by Winebounty Team| Jun 17, 2022

With the weekend reaching record highs in parts of Europe, we wanted to send some thirst-quenching vibes to our friends across the Atlantic. Here’s two refreshing options with origins in Italy and France. While not as popular in the States as they are in Europe (we’re looking to change that!), both serve as perfect apéritifs or an easy poolside sparkling beverage.

Aperol Spritz

Born during the Habsburg domination of Veneto in the 1800s, the Spritz was drank by soldiers, merchants, diplomats, and employees alike. The alcohol content in the local wine was higher than the Habsburg’s were accustomed to and so they asked taverns to spray (“spritzen”, in German) a drop of water into the still wine to make it lighter.

Between 1920s and 1930s, the still wine Spritz was combined with local Aperol bitters, soda water, and ice. It wasn’t until the 1970s that the modern Aperol Spritz recipe was set using Prosecco instead of still wine.


Aperol. An orange apéritif. The brand describes the nose as, “lightly alcoholic, zesting orange with appealing complex herbal scents harmonized with a touch of vanilla.” While the taste is “intense orange top with herbal and woody body notes, pleasantly bittersweet and salty.”

Prosecco. An inexpensive Italian sparkling wine similar to Spanish Cava or French Crémant. Definitely seek out a brut (dry) Prosecco so the sweetness does not interfere. Lamarca is one of my favorite and easily accessible across the United States.

Sparkling Water. Anything unflavored will do as long as the bubbles are fine. If you want to keep true to its Italian roots, go for San Pellegrino!

Ice. Self explanatory but stick to filtered water.

Orange Slice. This will be your garnish, so make sure it is fresh, sweet, and eye-catching.


  • Fill a stemless wine glass with ice
  • Pour 3 parts chilled Prosecco (3 oz.)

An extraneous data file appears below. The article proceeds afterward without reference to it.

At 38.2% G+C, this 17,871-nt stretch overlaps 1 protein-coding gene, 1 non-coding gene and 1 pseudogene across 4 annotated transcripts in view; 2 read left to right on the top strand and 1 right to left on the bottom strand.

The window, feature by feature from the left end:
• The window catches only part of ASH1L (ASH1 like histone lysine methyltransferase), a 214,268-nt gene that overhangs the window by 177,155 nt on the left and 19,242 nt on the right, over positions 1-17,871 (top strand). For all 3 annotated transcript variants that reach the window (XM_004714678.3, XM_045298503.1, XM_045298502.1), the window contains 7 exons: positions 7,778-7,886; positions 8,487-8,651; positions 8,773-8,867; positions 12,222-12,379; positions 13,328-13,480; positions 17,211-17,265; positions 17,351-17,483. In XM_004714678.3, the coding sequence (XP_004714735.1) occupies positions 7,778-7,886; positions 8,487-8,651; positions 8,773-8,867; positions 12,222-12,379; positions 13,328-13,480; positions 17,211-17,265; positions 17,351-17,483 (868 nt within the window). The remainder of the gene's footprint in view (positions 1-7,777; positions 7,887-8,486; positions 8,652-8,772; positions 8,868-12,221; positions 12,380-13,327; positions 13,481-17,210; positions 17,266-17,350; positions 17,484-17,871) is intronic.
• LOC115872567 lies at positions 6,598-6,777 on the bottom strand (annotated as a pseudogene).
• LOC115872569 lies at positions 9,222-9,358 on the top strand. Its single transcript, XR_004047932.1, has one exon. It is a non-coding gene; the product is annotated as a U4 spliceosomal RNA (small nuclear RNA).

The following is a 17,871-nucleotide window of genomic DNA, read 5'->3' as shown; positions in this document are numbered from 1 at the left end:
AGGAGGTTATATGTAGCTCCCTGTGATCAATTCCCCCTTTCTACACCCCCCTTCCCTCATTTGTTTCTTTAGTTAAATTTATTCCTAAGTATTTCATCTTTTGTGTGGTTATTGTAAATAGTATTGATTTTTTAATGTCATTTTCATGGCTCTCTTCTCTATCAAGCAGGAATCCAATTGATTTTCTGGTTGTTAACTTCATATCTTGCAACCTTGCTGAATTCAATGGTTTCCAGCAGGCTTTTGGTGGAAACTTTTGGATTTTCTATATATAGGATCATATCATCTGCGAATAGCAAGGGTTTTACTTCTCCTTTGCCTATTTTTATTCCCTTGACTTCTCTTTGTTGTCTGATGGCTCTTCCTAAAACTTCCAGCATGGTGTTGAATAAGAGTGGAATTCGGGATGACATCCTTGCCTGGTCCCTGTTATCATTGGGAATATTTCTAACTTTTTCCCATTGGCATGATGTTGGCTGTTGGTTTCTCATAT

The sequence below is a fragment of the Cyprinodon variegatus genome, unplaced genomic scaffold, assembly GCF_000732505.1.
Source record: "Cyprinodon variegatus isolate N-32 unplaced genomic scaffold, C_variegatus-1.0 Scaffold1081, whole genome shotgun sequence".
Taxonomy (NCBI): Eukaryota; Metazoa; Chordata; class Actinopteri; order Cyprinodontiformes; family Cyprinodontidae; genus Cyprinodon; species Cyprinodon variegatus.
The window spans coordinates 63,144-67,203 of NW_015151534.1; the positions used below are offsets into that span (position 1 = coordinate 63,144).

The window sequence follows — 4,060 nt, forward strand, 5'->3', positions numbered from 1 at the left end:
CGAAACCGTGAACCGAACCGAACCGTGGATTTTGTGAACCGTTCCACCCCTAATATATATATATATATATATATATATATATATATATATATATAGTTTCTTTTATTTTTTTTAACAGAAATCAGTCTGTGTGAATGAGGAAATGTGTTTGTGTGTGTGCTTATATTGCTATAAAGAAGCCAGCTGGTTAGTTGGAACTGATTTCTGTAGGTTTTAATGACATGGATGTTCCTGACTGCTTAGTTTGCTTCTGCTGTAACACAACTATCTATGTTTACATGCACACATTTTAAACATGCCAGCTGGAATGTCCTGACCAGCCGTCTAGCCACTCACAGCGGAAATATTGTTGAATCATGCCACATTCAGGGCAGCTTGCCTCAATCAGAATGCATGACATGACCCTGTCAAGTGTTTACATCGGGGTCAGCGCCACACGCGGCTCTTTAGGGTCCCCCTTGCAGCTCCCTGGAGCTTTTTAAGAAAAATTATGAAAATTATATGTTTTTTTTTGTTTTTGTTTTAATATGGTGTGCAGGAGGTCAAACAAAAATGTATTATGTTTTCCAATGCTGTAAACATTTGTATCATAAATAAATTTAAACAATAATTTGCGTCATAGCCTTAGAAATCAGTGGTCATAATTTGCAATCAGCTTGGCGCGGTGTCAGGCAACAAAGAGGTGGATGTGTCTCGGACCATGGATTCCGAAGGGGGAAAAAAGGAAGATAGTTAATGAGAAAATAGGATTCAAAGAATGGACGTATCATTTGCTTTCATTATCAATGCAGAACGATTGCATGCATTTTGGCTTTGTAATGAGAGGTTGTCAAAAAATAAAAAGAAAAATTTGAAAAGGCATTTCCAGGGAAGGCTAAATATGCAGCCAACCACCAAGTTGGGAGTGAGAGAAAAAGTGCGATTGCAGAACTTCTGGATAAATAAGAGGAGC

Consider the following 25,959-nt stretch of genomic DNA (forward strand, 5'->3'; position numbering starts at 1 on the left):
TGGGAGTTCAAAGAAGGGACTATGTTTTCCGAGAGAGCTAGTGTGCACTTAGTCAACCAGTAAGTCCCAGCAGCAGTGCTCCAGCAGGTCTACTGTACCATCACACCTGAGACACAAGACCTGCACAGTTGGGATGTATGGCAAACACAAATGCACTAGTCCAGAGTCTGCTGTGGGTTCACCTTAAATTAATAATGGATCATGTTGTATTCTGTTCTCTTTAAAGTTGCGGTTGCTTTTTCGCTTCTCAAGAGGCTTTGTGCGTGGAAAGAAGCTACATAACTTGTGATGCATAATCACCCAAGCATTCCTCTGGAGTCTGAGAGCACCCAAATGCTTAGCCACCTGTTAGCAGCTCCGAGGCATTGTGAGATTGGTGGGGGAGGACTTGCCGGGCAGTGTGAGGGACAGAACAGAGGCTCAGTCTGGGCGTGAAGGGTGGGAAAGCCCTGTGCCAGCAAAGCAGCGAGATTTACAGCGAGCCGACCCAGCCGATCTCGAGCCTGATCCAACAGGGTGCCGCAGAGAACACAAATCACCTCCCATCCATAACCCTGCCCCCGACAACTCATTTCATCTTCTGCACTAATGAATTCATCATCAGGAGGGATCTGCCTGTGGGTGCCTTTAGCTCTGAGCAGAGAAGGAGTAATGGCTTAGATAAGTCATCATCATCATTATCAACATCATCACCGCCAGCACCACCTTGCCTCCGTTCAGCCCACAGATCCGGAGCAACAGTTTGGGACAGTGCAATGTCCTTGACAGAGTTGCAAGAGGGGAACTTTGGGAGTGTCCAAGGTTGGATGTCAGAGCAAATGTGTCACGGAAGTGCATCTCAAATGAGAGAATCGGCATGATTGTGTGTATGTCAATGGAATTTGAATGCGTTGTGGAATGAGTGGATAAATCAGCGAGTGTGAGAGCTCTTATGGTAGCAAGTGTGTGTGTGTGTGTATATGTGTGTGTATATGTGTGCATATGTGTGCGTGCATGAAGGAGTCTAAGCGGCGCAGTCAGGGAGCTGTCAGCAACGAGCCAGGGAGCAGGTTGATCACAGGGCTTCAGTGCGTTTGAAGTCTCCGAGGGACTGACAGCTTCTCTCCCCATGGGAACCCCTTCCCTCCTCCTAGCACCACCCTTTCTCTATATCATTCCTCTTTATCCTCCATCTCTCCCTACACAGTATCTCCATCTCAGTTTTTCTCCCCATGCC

• Followed by 2 parts Aperol (2 oz.)
  • And a splash of cold sparkling water (1 oz.)
  • Garnish with an orange slice

Kir Royale

Kir Royal is a French cocktail that consists of crème de cassis, a blackcurrant liqueur, topped with champagne. This is a variation of the traditional Kir, which was made with Bourgogne Aligoté, a French still white wine.

Originally called “blanc-cassis”, it gained its modern name from Félix Kir (1876–1968), the former mayor of Dijon, Burgundy. Kir was a pioneer of the twinning movement of bringing communities together in the wake of World War II. Kir popularized the drink by offering it at receptions to visiting delegations. The apéritif is typically served in a flute glass.


Crème de Cassis de Dijon. A blackcurrant liqueur hailing from the Dijon, Burgundy area of France. Don’t look any further than Gabriel Boudier, who has been making it for over 100 years from the extract of macerating blackcurrant berries in alcohol without any additives.

Champagne. Champagne is a must. Don’t insult this drink with anything less, unless you’re a struggling student on a budget. If that’s the case, at least stay French and go with a Crémant. But whatever you do, keep it brut (dry).


Making a Kir Royale is so easy, even my friend’s 4-year-old can do it. Not saying that happened for this photo op, but it “could” happen. 😉

  • Pour 1/2 oz. of Crème de Cassis de Dijon into a Champagne flute.
  • Gently pour in 5 oz. of chilled Champagne at an angle to manage the bubbles.
  • Some people like to garnish with raspberries, but totally up to you.

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